Josh Senior isn’t afraid of a challenge.
Overcoming a broken back and a lower leg amputation, learning to walk again, and managing life-changing injuries would be enough to floor most people, but Josh is made of sterner stuff.
As if the world needed further proof of his mettle, Josh embarked on a series of challenges this year to raise money for the Air Ambulance Kent Surrey Sussex. A registered charity, the air ambulance relies solely on donations to operate. And without them and their supporters, Josh doubts he would still be here.
He suffered a 35-foot fall in 2010 and was picked up by the Air Ambulance. Such were the severity of his injuries, the air crew radioed ahead to say he would likely be DOA (dead on arrival). Without such swift help from the trained paramedics and doctors on board, his story could have ended quite differently.
The idea for 12 challenges in 12 months was hatched during a ten-mile tough mudder last year. “I was pushing my body to the extreme, suffering but equally loving the new challenge,” Josh explained. “I thought this was something I could do to raise money for the charity, but I needed it to be a big enough challenge to really push myself, not just something that would take a few extra hours of work.”
For someone who is already in full-time training as a GB Paraclimber, the challenges had to sit alongside the already rigorous workouts he was putting his body through. Thus far six challenges have been completed, from a half-marathon which Josh described as “painful” to a Red Bull quicksand event where Josh’s blade “turned into a spade at times.” Not to mention getting to grips with open water swimming for a 5k paddle in a couple of months…
The challenges are continuing to come thick and fast. The one Josh is dreading though, is up last – a 24-hour rope climb, where he will be joined by two friends as they attempt between them to climb the height of Everest.
Climbing has always been a staple feature in Josh’s life, and something he was keen to come back to post-injury. But given that he fell from height, how easy was it to face his fears and start enjoying the lofty sport again?
“Not easy,” is the swift reply. “I started on a top rope. I thought for a while that that would be it for me, something nice and safe where I couldn’t fall. But bit by bit I pushed myself and my boundaries, and when a local bouldering centre opened up nearby I couldn’t resist.”
Josh openly admits that taking a fall from the top of a bouldering wall isn’t straightforward. The injury to his back is an unknown quantity in many respects, with little to no data on how many impact-related falls - like those that are part and parcel of bouldering – can be sustained by athletes carrying spinal injuries. Instead of letting a lack of facts deter him, Josh uses it as inspiration to push the boundaries of what his body is capable of.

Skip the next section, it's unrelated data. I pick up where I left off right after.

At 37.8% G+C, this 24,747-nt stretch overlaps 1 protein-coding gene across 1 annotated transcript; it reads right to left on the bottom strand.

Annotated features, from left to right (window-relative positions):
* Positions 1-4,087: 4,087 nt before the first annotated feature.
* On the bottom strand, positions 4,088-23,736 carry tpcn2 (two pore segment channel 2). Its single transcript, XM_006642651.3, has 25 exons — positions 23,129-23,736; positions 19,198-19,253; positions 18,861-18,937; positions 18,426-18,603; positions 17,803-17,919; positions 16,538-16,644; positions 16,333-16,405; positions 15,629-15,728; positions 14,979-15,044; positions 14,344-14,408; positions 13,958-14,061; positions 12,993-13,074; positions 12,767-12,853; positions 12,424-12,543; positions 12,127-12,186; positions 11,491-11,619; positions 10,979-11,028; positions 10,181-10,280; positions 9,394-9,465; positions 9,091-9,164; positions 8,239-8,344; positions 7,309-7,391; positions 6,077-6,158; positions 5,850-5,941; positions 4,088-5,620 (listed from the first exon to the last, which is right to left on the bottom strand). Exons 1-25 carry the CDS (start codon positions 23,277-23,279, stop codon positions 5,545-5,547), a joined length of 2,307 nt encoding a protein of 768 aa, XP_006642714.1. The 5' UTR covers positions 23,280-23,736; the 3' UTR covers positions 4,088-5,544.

“Long term I’d like to climb outside more,” Josh says. “Sport climbing scares me still. The idea of falling isn’t one I’m comfortable with right now. But I’m willing to push myself and give it a go and see how far I get.”
Given Josh’s success rate with his challenges so far, you wouldn’t bet against him conquering his fears and becoming as proficient a sport climber as he is a boulderer. That is a future project – for now, the 12 challenges are keeping him busy until quite late at night.
“One of the challenges is to complete 300 reps for 300 days of the year – pull ups, push ups, squats, burpess and the like, which you always start the day thinking you’ll find the time. But invariably, real life takes over, it gets to 10pm and you find yourself outside doing pull ups in the dark!”
Dedicated? Absolutely. Inspirational? Completely. One thing comes across to anyone who spends time with Josh – his insatiable thirst for life, for self-improvement and an almost military-like ability to dig deep and push his body to the extremes of what it is capable of.
The Everest rope climb might be the final challenge of the year, but he won’t have taken his foot off the gas for it, despite being a climber through and through. Climbing a rope might use some of the same muscles but it isn’t the same as climbing a wall, something Josh is all too aware of.
“The correct technique involves trapping the rope between your legs… doesn’t work quite so well with a prothesis! Then there is the fatigue element. The wee hours of the morning might be the moment I question my life choices…”